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What is Photosensitivity?
Certain medications can cause increased sun sensitivity (photosensitivity). Increased photosensitivity increases the likely hood of the sun damaging the skin, causing inflammation, redness, and swelling of the skin and is similar to a sunburn.
There are two types of drug induced photosensitivity reactions. The first is phototoxicity, which is a chemical induced reaction that occurs when a drug is activated by UVR (usually UVA since it penetrates deeper into the skin) from the sun. It has a fast onset and will usually clear up once the drug is discontinued. A photoallergy occurs when the sun changes the structure of drug and the immune system recognizes the drug as a foreign invader, leading to inflammation of the skin. Photoallergies are uncommon and may occur even after the drug has been discontinued and can spread to all areas of the skin.
Common Drugs that Cause Sunburn
Antibiotics are used to treat bacterial infections because they either inhibit the growth of the bacteria and prevent them from spreading or kill the bacteria completely.
Antiarrhythmics (Cardiac drugs)
These drugs are used to treat irregular heartbeats such as atrial or ventricular fibrillation
These drugs are used in the treatment of hypertension, heart failure or edema.
NSAID (non-steroidal anti-inflammatory)
These are “pain killers” that are commonly used to treat pains such as headaches, muscle aches, fevers and inflammation. They should all be taken with food since they can cause abdominal discomfort.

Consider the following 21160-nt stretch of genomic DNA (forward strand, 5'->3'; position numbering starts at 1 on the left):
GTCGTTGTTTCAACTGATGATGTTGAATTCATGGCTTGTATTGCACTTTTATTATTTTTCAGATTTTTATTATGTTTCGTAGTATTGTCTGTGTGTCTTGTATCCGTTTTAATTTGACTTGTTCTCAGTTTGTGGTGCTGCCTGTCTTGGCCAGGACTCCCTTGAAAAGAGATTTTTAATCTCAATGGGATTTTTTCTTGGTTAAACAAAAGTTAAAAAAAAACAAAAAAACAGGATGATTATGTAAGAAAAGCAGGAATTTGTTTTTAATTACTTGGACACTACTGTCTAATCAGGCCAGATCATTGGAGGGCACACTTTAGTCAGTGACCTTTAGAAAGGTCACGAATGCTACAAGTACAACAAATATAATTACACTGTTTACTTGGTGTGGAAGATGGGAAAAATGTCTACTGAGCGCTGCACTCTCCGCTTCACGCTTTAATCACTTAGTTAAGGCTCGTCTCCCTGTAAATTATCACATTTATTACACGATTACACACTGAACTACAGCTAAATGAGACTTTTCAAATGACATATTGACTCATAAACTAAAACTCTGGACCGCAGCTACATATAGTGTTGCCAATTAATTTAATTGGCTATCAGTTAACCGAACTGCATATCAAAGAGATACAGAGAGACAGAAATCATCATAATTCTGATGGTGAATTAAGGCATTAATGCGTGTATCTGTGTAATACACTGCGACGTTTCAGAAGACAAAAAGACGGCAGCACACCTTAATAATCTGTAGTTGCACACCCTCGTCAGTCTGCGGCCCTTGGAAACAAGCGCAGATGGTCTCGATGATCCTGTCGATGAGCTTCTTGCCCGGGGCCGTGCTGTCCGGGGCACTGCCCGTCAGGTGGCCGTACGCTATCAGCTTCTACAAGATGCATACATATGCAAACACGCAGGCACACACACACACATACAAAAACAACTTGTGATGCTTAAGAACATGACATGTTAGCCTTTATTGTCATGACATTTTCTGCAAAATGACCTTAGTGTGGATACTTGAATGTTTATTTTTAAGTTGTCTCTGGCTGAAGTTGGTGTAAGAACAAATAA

These are oral retinoids that are used to treat severe nodular and cystic acne that hasn’t responded to other conventional acne treatments.
Here are examples of topical retinoids that can be used to treat both acne and photoaging.
Antidepressants and Antipsychotics
Antidepressants are used for treating depression. Antipsychotics are used for treating bipolar disorder or schizophrenia.
Anti-neoplastic (Cancer Chemotherapy drugs)
Chemotherapy is used in the treatment of cancer and often may require more than one drug as part of a standardized treatment regimen.
How to Prevent Drug Induced Photosensitivity
Avoid excessive sunlight by taking precautions to limit sun exposure while taking these medications. Some precautions include wearing loose fitting clothing that covers the entire body if possible and using a broad spectrum sunscreen. Also avoid the use of tanning products during this time. These medications may lead to mild to severe phototoxicity reactions which may appear as exaggerated sunburn reactions. Contact your physician or pharmacist if photoxicity occurs.
Hawk JLM, Norris PG, Hönigsmann H. Abnormal responses to ultraviolet radiation: idiopathic, probably immunologic, and photoexacerbated. In: Freedberg IM, Eisen AZ, Wolff K, et al., eds. Fitzpatrick's Dermatology in General Medicine. 6th ed. New York, NY: McGraw-Hill, Inc.; 2003:1283-98.
Lexicomp Online, Lexi-Drugs Online, Hudson, Ohio: Lexi-Comp, Inc.; 2013
Sarnoff DS, Saini R., Handel A. Photosensitivity. Skin Cancer Foundation .2010.
PL Detail-Document, Drugs that Increase Photosensitivity. Pharmacist’s Letter/Prescriber’s Letter. July 2012.
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